After the Republican Party made historic gains in the U.S. House of Representatives last year, Congress’ lower chamber is once again in play in 2012.
The Democrats’ road back to the majority is a steeper climb than many analysts apparently believe. There are a lot of reasons for this, but the number one reason has been receiving surprisingly little play: Democrats are getting their clocks cleaned in the 2012 redistricting.
By taking enough marginal districts currently held by Republicans and making them safer, Republicans can make the median congressional district — the 218th most Republican district in the Congress — one that is much more difficult for Democrats to win. Doing this would therefore make winning control of the House much more difficult for Democrats.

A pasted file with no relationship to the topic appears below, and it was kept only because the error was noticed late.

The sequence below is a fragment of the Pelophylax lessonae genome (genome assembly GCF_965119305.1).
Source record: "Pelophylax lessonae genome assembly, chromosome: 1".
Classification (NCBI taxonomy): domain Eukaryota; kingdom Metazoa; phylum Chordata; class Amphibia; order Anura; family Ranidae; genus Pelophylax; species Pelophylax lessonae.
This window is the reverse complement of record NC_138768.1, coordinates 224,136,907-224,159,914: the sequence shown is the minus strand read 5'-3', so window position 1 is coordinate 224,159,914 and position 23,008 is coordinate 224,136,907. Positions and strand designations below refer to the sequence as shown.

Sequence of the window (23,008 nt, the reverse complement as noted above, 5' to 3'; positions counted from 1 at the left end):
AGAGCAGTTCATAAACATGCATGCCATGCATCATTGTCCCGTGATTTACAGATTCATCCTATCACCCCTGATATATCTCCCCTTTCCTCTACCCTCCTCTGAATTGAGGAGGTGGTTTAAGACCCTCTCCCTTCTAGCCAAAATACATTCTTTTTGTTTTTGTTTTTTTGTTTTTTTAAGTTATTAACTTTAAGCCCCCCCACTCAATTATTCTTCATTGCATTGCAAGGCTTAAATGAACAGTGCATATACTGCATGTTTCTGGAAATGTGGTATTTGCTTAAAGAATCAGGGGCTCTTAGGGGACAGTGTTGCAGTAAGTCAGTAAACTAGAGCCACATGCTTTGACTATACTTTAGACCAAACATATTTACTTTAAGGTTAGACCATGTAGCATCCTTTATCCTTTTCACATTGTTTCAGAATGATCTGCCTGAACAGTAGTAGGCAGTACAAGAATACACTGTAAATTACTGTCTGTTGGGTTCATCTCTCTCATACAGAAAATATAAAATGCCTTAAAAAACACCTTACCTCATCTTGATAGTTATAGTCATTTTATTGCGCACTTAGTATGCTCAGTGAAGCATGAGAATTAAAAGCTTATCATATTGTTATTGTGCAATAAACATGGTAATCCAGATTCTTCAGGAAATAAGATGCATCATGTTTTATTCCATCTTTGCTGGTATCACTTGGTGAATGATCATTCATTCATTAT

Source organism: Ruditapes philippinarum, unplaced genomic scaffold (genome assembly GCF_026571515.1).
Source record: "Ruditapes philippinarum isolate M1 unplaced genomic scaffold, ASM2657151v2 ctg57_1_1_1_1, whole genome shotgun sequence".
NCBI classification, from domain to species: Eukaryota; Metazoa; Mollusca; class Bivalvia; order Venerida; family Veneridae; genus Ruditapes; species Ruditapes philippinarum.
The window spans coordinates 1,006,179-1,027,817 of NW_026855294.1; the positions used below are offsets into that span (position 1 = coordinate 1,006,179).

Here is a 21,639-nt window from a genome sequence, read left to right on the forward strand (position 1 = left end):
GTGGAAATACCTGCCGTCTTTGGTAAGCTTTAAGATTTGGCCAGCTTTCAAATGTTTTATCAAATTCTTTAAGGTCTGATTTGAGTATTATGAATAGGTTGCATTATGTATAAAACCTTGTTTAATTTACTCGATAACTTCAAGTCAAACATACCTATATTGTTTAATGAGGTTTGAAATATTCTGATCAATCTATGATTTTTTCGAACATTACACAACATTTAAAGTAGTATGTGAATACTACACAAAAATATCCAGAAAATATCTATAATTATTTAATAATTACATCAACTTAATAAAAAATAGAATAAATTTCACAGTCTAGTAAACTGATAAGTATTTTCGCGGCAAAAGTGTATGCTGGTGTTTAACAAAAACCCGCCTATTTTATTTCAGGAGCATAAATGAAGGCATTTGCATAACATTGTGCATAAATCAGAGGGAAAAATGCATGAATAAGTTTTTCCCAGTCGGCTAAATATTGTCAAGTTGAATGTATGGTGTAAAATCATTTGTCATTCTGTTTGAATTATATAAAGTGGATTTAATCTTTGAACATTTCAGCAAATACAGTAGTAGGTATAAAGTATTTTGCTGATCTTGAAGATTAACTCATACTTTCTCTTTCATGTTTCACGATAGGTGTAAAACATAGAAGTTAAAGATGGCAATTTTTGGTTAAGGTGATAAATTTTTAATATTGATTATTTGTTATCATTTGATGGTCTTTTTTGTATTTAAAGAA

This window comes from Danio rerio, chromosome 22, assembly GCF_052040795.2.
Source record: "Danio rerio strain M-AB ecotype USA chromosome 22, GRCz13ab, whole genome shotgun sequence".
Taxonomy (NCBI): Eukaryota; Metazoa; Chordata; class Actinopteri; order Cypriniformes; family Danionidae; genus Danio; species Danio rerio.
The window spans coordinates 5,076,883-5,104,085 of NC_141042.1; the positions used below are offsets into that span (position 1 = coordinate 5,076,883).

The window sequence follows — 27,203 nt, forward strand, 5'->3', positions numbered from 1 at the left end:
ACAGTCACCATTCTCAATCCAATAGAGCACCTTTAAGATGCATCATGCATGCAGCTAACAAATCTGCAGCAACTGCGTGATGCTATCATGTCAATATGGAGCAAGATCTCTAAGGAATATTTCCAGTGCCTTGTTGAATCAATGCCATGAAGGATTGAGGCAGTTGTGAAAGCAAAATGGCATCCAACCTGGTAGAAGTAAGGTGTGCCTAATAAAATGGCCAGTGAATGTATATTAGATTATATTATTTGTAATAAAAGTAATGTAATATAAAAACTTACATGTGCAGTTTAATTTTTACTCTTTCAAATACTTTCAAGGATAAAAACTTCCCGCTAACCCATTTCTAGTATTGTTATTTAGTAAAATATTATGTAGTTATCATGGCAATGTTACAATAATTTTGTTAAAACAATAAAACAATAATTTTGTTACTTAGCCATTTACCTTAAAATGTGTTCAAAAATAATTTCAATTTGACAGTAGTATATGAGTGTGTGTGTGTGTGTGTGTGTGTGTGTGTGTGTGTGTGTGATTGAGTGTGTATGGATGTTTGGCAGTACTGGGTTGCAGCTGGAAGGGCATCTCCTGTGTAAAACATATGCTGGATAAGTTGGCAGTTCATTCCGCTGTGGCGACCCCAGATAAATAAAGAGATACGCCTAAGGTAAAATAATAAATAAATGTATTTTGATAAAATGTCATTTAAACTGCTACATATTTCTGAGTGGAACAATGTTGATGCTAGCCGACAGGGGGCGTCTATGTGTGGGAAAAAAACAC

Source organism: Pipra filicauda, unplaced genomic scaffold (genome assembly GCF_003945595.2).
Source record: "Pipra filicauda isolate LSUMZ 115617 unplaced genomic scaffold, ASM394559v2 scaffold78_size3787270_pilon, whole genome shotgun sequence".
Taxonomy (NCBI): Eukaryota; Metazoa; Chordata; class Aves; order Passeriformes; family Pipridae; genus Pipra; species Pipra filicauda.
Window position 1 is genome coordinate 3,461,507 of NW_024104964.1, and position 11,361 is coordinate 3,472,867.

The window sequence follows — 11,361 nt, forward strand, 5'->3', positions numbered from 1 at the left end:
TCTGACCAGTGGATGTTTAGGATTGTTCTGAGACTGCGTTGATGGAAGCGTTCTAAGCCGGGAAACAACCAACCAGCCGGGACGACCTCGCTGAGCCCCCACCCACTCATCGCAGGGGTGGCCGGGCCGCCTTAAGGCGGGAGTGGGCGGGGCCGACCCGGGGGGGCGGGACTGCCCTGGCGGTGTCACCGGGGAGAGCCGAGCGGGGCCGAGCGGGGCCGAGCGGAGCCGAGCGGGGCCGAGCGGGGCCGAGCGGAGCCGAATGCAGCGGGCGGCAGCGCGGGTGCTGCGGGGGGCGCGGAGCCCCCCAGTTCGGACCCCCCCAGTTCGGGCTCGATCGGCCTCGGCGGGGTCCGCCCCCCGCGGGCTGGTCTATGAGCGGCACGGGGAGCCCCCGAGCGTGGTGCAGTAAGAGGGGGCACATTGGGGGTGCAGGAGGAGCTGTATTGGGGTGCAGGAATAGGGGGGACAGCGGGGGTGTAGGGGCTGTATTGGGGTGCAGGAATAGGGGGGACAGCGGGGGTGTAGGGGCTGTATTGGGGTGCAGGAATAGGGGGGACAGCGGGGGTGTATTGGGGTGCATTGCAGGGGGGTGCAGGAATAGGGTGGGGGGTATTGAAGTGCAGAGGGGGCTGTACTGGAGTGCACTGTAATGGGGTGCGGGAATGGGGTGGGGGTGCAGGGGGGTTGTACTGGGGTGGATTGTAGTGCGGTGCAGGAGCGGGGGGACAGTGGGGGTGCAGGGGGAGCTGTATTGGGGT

Once Republican legislators in North Carolina, Ohio and Pennsylvania have shown their hands, we might expect to see the median Democratic district made even more heavily Republican. I suspect the median district nationwide will move from being a little less than 52 percent Obama today to being barely more than 50 percent Obama.
We may well be heading for a scenario where Democrats win the popular vote, and do so by a not-insignificant amount, but still lose the House. This hasn’t happened since 1942, when Republicans won the popular vote by three points, yet narrowly lost the House. I’m willing to bet that if the House vote is as close as it was in 1996, when Republicans won the national popular vote by 77,000 votes out of 87 million cast, that they’ll keep a comfortable majority.